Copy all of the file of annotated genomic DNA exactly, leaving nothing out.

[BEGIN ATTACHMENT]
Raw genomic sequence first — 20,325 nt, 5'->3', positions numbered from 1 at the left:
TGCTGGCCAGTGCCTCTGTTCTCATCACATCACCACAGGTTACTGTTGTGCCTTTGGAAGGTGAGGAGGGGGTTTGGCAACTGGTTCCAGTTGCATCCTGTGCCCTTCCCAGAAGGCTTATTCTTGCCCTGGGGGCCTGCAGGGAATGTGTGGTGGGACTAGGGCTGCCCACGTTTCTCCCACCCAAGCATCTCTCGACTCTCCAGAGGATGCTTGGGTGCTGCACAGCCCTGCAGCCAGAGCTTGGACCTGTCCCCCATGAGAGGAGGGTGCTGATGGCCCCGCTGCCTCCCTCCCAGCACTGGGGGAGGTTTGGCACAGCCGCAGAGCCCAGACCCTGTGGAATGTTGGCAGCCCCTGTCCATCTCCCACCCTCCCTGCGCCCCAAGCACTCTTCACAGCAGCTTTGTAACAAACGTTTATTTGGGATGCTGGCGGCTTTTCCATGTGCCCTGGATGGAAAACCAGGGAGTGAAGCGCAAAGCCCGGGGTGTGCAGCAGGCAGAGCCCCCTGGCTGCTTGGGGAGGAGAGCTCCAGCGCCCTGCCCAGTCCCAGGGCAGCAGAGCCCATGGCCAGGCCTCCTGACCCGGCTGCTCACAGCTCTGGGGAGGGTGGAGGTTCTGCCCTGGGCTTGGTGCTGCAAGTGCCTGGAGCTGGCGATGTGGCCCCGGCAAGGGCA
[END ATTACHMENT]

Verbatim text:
Raw genomic sequence first — 20,325 nt, 5'->3', positions numbered from 1 at the left:
TGCTGGCCAGTGCCTCTGTTCTCATCACATCACCACAGGTTACTGTTGTGCCTTTGGAAGGTGAGGAGGGGGTTTGGCAACTGGTTCCAGTTGCATCCTGTGCCCTTCCCAGAAGGCTTATTCTTGCCCTGGGGGCCTGCAGGGAATGTGTGGTGGGACTAGGGCTGCCCACGTTTCTCCCACCCAAGCATCTCTCGACTCTCCAGAGGATGCTTGGGTGCTGCACAGCCCTGCAGCCAGAGCTTGGACCTGTCCCCCATGAGAGGAGGGTGCTGATGGCCCCGCTGCCTCCCTCCCAGCACTGGGGGAGGTTTGGCACAGCCGCAGAGCCCAGACCCTGTGGAATGTTGGCAGCCCCTGTCCATCTCCCACCCTCCCTGCGCCCCAAGCACTCTTCACAGCAGCTTTGTAACAAACGTTTATTTGGGATGCTGGCGGCTTTTCCATGTGCCCTGGATGGAAAACCAGGGAGTGAAGCGCAAAGCCCGGGGTGTGCAGCAGGCAGAGCCCCCTGGCTGCTTGGGGAGGAGAGCTCCAGCGCCCTGCCCAGTCCCAGGGCAGCAGAGCCCATGGCCAGGCCTCCTGACCCGGCTGCTCACAGCTCTGGGGAGGGTGGAGGTTCTGCCCTGGGCTTGGTGCTGCAAGTGCCTGGAGCTGGCGATGTGGCCCCGGCAAGGGCA